The 2023 amendments also expand the types of infrastructure projects SLFRF can be used for, allowing recipients to spend up to the greater of 30 percent or $10 million of their SLFRF award on Department of Transportation Surface Transportations projects and projects eligible under Title I of the Housing and Community Development Act of 1974.
Surface transportation projects
Recipients may use SLFRF funds for eligible surface transportation projects in three different ways:
- Expansion or support of existing eligible projects that have received funding from DOT or expect to receive such funding by Dec. 31, 2024: Upon approval from DOT, SLFRF awards may be used to expand the project or to cover additional unexpected costs, subject to certain restrictions and requirements described in the 2023 Interim Final Rule. SLFRF amounts spent on these types of projects are subject to DOT’s oversight.
- Projects that have not and will not receive direct funding from the DOT: Upon approval from the Department of Treasury, SLFRF awards may be used on certain transportation projects that are not direct-funded by DOT. These projects can be partially funded by other sources, so long as direct DOT funds are not used, and must meet certain criteria described in the 2023 interim final rule. SLFRF amounts spent on these types of projects are subject to the Department of Treasury’s oversight.
- Repaying of loans issued under the Transportation Infrastructure Finance and Innovation Act (TIFIA): Recipients may use SLFRF to repay a TIFIA loan or to satisfy nonfederal-matching requirements for projects under certain eligible programs. Recipients using SLFRF funds to satisfy nonfederal cost share requirements must consult with DOT to understand the applicable nonfederal cost share requirements and how SLFRF funds may be used for these purposes
Title 1 projects
Recipients may now use SLFRF awards on certain projects eligible under Title I of the Housing and Community Development Act of 1974. The most commonly known Title I projects are the activities under the Community Development Block Grant programs available to state and local governments and tribal governments. Recipients may use SLFRF awards on nearly any project that’s eligible under Title I, so long as the SLFRF award isn’t used to supplant any other federal, state, territorial, tribal, and local government funds otherwise available for such uses.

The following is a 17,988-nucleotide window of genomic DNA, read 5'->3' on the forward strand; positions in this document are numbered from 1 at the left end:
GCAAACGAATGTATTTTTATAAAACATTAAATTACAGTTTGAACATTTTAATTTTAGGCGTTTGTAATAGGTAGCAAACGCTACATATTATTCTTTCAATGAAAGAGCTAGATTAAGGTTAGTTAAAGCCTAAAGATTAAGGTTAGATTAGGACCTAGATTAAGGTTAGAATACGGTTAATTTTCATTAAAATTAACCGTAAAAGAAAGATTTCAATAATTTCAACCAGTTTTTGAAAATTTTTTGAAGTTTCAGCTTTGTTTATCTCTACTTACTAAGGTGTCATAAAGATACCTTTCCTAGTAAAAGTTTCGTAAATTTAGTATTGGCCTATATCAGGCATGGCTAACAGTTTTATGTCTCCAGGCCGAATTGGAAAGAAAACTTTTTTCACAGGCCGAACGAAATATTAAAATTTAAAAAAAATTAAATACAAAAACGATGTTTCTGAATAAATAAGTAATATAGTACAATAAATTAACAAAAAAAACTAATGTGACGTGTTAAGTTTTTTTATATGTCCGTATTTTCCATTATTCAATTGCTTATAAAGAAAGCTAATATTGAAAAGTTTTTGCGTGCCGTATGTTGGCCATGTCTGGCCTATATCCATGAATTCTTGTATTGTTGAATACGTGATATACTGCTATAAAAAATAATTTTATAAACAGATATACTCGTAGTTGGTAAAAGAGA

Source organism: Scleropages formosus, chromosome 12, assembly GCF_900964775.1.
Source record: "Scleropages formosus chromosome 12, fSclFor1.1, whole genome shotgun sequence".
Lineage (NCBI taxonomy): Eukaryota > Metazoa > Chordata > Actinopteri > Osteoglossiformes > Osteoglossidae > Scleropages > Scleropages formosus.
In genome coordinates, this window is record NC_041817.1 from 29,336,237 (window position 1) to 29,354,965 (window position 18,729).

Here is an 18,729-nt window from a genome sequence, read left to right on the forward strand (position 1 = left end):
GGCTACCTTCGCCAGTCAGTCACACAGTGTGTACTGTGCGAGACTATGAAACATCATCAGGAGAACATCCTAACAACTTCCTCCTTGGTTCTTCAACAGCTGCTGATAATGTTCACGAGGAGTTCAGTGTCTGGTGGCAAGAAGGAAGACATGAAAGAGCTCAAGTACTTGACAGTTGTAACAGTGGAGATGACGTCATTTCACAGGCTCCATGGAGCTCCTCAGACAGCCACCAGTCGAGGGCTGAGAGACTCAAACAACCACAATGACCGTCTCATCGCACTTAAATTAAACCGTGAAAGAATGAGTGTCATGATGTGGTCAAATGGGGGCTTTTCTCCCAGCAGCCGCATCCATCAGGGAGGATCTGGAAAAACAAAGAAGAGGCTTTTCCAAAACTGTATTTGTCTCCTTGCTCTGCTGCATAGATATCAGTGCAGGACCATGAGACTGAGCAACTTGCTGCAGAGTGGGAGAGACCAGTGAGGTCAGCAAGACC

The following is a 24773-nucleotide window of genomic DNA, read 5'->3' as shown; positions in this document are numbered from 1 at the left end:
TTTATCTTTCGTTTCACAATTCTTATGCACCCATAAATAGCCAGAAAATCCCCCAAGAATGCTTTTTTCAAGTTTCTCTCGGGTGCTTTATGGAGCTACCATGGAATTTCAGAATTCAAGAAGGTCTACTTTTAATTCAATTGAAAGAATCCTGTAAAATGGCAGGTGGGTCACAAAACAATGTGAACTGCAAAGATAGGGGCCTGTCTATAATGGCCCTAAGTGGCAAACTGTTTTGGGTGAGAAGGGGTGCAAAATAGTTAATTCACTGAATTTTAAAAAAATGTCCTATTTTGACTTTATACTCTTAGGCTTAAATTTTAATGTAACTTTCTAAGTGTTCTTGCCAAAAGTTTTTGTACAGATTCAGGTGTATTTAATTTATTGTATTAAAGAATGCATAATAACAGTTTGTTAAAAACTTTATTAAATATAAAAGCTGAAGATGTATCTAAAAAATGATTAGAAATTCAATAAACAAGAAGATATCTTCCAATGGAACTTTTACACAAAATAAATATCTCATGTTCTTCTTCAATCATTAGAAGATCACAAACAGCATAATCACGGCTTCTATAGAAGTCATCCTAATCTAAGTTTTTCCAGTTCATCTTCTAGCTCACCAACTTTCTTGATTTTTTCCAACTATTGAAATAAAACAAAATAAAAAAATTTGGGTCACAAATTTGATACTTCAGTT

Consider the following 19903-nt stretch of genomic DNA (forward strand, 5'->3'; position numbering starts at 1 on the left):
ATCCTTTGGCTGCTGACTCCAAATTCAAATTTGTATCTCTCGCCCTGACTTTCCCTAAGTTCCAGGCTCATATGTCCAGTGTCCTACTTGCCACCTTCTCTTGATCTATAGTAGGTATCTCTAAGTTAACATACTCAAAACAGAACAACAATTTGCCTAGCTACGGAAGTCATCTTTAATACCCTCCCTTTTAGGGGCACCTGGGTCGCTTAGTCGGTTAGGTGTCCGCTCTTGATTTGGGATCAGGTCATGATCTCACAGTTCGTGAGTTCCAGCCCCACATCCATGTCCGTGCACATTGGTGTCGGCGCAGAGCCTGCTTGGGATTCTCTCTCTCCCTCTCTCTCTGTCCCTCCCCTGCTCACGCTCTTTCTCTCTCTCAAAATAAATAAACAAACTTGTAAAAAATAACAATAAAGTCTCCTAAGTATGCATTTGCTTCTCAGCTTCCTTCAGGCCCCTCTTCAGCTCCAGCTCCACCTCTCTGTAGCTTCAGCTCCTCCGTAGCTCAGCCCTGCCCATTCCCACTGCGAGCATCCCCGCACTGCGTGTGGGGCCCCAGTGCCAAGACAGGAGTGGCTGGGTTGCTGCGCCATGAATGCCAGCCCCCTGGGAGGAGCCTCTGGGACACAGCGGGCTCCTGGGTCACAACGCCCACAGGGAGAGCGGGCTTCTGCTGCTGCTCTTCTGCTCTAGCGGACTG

Recipients may now use SLFRF awards on certain projects eligible under Title I of the Housing and Community Development Act of 1974.
Supplement vs. supplant
Recipients using SLFRF funds for Surface Transportation projects and Title I projects must supplement, and not supplant, other federal, state, territorial, tribal, and local government funds (as applicable) otherwise available for such uses. This means that SLFRF recipients may not:
- De-obligate funds that were obligated for specific uses that are eligible Surface Transportation project or Title I project activities and replace those previously obligated funds with SLFRF funds.
- Use SLFRF funds to replace federal or nonfederal funds identified in a federal commitment, such as an award agreement.
Obligation and expenditure deadline
Recipients may use SLFRF funds under these new eligible use categories for costs incurred beginning Dec. 29, 2022, regardless of the date of the declared disaster. The obligation deadline of Dec. 31, 2024, and the expenditure deadline of Dec. 31, 2026, remain the same as communicated in the 2022 Final Rule for expenditures under the emergency relief category. However, for expenditures under the surface transportation and Title I projects, funds must be expended by Sept. 30, 2026, which is three months earlier than the Dec. 31, 2026, expenditure deadline that applies to the other eligible uses.
An overview of the 2023 Interim Final Rule can be found on the U.S. Treasury website. We encourage you to read the IFR to understand the full scope and limitations of these new eligible use categories. Be sure to subscribe to our alerts for additional articles.